Guy Dill Bobbie

Santa Monica, California

Greenfield Gallery

Guy Dill, Venice Angel, 2002. Bronze, 144 x 44 x 44 in

While the works in Guy Dill’s recent exhibition extend his familiar explorations of non-objective sculptural form, they intriguingly hint of the similes that exist between non-objective, abstract, and representational modes of art. Dill showed seven non-objective bronzes alongside nearly a dozen charcoal figure drawings of female nudes, to the astonishment of those who assume categories of artistic production to be fixed rather than fluid entities.

The most commanding works remain the sculptures, the majority of which are finished with a near black patina that underscores their focus on form. Reconsidering conceptual ideals such as circles, ellipses, and squares, which have fascinated humanity for centuries, Dill’s new works manifest an impressive command of visual history, conversing with ideas spanning from the Renaissance through the present. With postmodern panache, his ironically hand-welded sculptures comment not only on the industrial standardization of form—of significance in different ways to both Constructivists and Minimalists—but also hint at the widely unacknowledged link between the modern love affair with perfected industrial form and the ancient fascination with perfected formal ideals.

While many critics have commented on Dill’s affinities to Constructivism, this body of work explores sculptural terrain that transverses time and space, synthesizing at the minimum pre-Constructivist, Constructivist, and Minimalist concerns. Dill’s reworking of Brancusi’s themes extends the early 20th-century sculptor’s claim that his works were not abstract but rather captured the essence of things. Yet while rethinking Brancusi, Dill fabricates pieces whose non-objective syntax simultaneously uses and deconstructs Minimalist rhetoric.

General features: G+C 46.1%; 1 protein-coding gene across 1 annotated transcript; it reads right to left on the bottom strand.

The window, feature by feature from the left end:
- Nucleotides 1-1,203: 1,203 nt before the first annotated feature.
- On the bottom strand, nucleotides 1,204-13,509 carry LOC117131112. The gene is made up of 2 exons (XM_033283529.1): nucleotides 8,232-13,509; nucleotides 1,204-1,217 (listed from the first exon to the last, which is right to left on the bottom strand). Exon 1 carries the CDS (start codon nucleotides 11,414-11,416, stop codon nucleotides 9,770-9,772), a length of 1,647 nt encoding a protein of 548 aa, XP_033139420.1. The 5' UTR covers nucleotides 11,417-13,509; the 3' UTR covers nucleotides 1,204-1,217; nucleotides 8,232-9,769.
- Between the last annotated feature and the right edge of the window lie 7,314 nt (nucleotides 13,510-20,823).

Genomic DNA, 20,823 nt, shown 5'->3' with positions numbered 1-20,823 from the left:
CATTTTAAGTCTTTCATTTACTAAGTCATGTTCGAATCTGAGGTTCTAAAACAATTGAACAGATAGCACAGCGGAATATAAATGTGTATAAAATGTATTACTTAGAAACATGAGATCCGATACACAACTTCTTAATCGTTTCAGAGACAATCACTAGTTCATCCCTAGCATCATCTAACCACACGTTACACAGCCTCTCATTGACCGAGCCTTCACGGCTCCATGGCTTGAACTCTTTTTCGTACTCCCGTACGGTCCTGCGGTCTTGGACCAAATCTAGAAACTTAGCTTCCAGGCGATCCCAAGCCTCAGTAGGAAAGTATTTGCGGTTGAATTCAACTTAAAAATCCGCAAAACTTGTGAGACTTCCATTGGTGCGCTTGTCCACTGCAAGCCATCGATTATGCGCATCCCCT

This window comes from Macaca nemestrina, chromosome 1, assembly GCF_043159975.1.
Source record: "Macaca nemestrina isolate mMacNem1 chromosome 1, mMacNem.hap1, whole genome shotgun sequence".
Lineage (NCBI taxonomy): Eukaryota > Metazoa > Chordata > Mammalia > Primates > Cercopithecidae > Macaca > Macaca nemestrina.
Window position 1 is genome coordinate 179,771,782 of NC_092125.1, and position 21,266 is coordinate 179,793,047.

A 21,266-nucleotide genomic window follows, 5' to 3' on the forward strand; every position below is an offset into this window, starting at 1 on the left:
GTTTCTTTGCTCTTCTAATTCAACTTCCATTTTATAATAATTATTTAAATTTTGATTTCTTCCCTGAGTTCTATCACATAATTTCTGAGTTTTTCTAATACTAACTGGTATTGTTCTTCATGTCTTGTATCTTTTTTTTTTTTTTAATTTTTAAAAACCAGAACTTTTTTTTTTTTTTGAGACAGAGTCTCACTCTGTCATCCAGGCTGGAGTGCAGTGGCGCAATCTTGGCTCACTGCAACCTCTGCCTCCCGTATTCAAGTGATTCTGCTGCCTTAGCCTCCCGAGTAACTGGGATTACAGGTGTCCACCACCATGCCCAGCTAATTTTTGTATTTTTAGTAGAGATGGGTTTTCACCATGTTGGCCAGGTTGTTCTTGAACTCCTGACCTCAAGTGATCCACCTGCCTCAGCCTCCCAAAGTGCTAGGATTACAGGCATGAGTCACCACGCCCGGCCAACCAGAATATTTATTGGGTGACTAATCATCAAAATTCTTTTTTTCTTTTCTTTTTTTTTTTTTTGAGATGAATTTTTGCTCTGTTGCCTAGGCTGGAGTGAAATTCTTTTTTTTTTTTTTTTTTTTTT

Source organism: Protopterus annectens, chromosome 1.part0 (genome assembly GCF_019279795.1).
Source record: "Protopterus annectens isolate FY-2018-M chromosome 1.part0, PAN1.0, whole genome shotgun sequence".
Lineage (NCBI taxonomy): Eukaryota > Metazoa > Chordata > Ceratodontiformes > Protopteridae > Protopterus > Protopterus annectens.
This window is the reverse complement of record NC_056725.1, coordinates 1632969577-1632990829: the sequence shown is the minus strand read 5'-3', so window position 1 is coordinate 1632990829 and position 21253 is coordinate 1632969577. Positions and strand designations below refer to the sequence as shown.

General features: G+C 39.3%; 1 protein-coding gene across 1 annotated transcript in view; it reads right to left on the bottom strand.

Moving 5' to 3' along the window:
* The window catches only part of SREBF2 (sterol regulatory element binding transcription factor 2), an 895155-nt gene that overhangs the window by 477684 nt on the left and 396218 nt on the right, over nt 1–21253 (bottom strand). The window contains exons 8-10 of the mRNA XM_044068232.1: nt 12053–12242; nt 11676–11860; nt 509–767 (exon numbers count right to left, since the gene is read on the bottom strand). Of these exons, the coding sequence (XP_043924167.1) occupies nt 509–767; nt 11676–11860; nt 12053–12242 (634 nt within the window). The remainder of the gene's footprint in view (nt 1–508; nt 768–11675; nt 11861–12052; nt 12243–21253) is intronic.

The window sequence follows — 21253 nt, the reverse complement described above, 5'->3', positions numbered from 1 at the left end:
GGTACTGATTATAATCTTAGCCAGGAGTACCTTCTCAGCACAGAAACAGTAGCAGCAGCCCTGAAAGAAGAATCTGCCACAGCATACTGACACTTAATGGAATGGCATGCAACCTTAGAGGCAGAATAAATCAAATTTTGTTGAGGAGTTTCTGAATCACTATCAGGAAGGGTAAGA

His Banker’s Knot (2002) and Lan (2002), for example, work with basic sculptural concepts, building up form conceptually and physically from the foundation. Moving from elemental idealized forms to leaning, tilting, and balanced upper structures, these works display a profoundly rich and postmodern visual language. The witty Banker’s Knot rises from a cubic base, which both alludes to Renaissance symbolism (the finite universe) and recalls Minimalist work of the 1960s. Atop that, with a wink to Leonardo and his Canon of Proportions, is a circular disk, which in the 16th century referenced the infinite cosmic sphere. In Dill’s wry postmodern work, the disk reflects contemporary obsessions with economic ideals, as manifest in the circle-coin form that serves as the formal genesis for the rest of the sculpture. From this base a tumble of three precariously balanced vertical forms unleash dynamic energy. With visual jest, the vertical components of these sculptures—bronze two-by-fours—spoof Minimalism’s industrially manufactured forms. Rising from and returning to its base, Banker’s Knot comments on the contemporary conundrum of visual ideals and their relation to money matters.

Probing humanity’s ongoing fascination with perfected form, Dill rethinks the inherited meaning of elemental shapes and form. While intimating that the classical repertoire has been corrupted and secularized, his works continue to acknowledge their significance in the ongoing fabrication of sculpture.